In Armenian tradition, the river is named after Arast, a great-grandson of the legendary Armenian patriarch Haik.[3] The name was later Hellenized to Araxes and was applied to the Kura-Araxes culture, a prehistoric people who flourished in the valleys of the Kura and Aras. The river is also mentioned in the last chapter of the Aeneid VIII by Virgil, as "angry at the bridge," since the Romans built a bridge over it, so that it is thereby conquered. The river Aras has been associated with the biblical rivers Gihon and Pishon.[4] Robert H. Hewsen described Aras as the only "true river" of Armenia and as "Mother Araxes," a symbol of pride to the Armenian people.[5]

According to a legend cited by Strabo in ancient times Araxes river in Armenia had no outflow to Caspian sea but spread out in plains and created a lake without outflow.[6]

In Islamic times, the Araxes became known in Arabic parlance as al-Rass (not to be confused with modern-day Ar Rass) and in Perso-Turkish contexts as Aras.[1]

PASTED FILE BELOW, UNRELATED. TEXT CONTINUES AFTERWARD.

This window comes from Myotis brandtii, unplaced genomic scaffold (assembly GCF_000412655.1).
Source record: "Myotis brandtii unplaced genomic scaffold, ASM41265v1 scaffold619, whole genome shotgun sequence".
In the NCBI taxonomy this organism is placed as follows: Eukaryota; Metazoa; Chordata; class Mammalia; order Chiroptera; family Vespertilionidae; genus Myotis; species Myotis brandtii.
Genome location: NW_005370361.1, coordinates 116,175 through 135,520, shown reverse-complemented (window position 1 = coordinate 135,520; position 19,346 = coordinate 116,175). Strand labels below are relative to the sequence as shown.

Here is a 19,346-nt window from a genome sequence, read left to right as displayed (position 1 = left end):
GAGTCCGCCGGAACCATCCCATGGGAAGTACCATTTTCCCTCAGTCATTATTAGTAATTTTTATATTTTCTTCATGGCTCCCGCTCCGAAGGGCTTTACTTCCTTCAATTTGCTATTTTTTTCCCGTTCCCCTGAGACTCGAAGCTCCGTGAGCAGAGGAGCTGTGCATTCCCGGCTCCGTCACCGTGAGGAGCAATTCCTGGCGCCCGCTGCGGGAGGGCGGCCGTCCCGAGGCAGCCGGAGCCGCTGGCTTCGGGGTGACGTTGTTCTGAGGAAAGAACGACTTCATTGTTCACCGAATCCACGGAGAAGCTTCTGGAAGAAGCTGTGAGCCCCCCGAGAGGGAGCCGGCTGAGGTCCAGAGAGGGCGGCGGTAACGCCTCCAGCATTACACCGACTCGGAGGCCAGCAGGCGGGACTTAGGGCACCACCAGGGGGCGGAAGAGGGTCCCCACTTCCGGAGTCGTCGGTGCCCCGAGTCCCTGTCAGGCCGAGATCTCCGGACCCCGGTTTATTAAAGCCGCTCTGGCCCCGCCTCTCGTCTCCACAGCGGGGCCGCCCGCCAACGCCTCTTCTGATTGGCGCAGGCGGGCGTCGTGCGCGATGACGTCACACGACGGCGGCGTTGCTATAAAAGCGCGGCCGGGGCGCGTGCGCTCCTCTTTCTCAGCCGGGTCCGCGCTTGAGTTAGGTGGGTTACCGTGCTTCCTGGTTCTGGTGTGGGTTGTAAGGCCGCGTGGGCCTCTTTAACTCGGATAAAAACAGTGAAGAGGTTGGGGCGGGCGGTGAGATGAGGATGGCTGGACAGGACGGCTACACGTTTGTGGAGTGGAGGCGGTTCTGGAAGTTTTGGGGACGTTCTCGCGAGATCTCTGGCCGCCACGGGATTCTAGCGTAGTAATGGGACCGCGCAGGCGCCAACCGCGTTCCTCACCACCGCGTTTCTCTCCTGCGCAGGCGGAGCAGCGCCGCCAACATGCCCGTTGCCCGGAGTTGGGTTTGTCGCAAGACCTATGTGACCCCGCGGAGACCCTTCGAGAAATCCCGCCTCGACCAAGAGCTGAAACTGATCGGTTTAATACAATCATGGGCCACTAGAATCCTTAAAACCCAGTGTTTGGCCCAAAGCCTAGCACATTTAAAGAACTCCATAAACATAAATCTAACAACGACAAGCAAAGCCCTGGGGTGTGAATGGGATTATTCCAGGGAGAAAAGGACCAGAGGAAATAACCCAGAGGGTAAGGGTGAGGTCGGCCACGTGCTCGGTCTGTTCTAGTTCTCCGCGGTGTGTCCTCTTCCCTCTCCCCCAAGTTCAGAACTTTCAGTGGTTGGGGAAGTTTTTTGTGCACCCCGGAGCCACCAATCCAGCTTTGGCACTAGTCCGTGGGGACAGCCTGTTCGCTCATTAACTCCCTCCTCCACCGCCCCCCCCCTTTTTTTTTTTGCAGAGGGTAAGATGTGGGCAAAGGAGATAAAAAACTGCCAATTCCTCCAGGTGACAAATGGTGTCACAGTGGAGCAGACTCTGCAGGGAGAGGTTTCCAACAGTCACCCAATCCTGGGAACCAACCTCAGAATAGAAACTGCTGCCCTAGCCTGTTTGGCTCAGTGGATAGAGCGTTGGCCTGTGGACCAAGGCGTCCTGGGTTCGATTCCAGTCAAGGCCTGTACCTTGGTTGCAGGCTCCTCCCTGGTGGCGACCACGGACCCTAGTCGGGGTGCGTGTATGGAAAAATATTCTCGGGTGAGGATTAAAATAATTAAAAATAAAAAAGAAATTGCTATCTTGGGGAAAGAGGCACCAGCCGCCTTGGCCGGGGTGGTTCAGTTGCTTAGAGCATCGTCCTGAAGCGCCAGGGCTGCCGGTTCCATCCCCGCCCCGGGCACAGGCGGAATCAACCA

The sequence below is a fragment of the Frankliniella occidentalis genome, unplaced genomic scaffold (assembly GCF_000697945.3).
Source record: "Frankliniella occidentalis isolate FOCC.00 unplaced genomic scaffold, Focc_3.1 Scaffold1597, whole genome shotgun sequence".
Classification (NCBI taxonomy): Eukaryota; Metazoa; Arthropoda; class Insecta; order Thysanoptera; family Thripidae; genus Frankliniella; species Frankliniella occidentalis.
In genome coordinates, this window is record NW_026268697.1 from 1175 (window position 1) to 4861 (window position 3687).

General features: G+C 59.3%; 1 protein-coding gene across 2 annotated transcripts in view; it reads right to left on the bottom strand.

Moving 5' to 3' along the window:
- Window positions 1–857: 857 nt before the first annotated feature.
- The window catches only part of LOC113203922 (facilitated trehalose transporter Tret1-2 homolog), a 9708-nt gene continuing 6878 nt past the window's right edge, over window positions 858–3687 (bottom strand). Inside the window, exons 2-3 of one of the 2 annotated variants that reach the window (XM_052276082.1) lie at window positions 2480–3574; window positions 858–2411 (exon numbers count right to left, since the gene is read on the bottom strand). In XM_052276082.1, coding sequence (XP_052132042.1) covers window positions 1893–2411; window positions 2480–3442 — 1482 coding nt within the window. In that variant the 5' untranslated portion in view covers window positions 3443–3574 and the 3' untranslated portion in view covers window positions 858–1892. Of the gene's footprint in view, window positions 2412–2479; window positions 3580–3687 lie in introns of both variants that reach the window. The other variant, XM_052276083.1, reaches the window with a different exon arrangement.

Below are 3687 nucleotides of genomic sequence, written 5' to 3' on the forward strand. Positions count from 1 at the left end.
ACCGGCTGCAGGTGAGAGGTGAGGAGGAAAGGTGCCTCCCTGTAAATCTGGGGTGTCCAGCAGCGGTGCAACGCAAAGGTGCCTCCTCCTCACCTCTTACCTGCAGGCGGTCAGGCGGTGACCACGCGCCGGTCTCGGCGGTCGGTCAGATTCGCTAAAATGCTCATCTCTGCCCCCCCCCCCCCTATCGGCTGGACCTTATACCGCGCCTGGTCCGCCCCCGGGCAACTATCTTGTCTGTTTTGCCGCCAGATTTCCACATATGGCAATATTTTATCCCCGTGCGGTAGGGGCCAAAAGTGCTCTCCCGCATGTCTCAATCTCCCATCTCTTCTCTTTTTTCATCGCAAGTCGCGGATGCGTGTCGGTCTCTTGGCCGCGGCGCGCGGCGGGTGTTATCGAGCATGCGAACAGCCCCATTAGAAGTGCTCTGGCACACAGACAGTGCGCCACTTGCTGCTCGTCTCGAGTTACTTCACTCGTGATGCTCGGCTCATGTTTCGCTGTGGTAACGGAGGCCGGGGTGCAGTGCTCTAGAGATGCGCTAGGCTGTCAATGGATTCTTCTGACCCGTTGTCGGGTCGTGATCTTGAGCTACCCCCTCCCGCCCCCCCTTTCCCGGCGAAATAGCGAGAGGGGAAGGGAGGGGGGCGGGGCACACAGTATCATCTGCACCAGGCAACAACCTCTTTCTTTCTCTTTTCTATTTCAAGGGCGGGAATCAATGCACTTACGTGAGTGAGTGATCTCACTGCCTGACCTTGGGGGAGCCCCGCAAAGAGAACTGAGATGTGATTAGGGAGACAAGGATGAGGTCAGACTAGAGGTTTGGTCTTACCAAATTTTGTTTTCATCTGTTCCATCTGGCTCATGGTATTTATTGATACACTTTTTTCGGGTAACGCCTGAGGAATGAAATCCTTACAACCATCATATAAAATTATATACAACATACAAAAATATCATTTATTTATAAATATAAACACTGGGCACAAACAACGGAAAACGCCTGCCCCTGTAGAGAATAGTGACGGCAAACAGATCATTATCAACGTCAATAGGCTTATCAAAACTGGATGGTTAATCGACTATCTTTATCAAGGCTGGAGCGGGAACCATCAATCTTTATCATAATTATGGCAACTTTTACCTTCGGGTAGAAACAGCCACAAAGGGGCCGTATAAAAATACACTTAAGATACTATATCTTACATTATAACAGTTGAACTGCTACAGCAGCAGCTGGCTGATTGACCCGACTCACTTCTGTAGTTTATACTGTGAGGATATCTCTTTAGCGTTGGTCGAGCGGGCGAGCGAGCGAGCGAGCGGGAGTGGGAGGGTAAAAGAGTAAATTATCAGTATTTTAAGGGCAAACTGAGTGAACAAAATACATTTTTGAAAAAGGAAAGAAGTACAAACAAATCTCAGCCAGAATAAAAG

In modern history, the Aras gained significance as a geographic political boundary. Under the terms of the Treaty of Gulistan and the Treaty of Turkmenchay, the river was chosen as the border limit between the Russian Empire and Qajar Iran, as the latter was forced to cede its Caucasian territories to Russia.[7] Because of this 19 century border changes one modern not widely accepted scheme draws Aras River as the line of continental demarcation between Europe and Asia.[8]

Iran and the Soviet Union has in 20 century built the Aras Dam on the Aras in the Poldasht area creating the Aras Reservoir. The Meghri Dam is under construction near the Armenian town of Meghri.[9]

Aras Valley[edit]

In 2006, a bird research and education center was established by KuzeyDoğa, a Turkish non-governmental organization for nature conservation, in the Aras Valley at the village Yukarı Çıyrıklı, in the Tuzluca district of Iğdır Province, Turkey. It is one of Turkey's two bird ringing stations that remain active yearly.[10] Between 2006 and 2015, more than 65,000 birds of 198 species were ringed and 258 bird species were observed at this station. Fifty-five percent of the 471 bird species found in Turkey are recorded at this wetland, making it Turkey's most important wetland for birds. The number of ringed and observed 258 bird species comprises 85 percent of the 303 bird species in Iğdır Province. Seven new bird species were observed during the bird ringing activities in 2012 alone, including the raptor Shikra or Little Banded Goshawk (Accipiter badius), which was new to Turkey's avifauna.[11][12]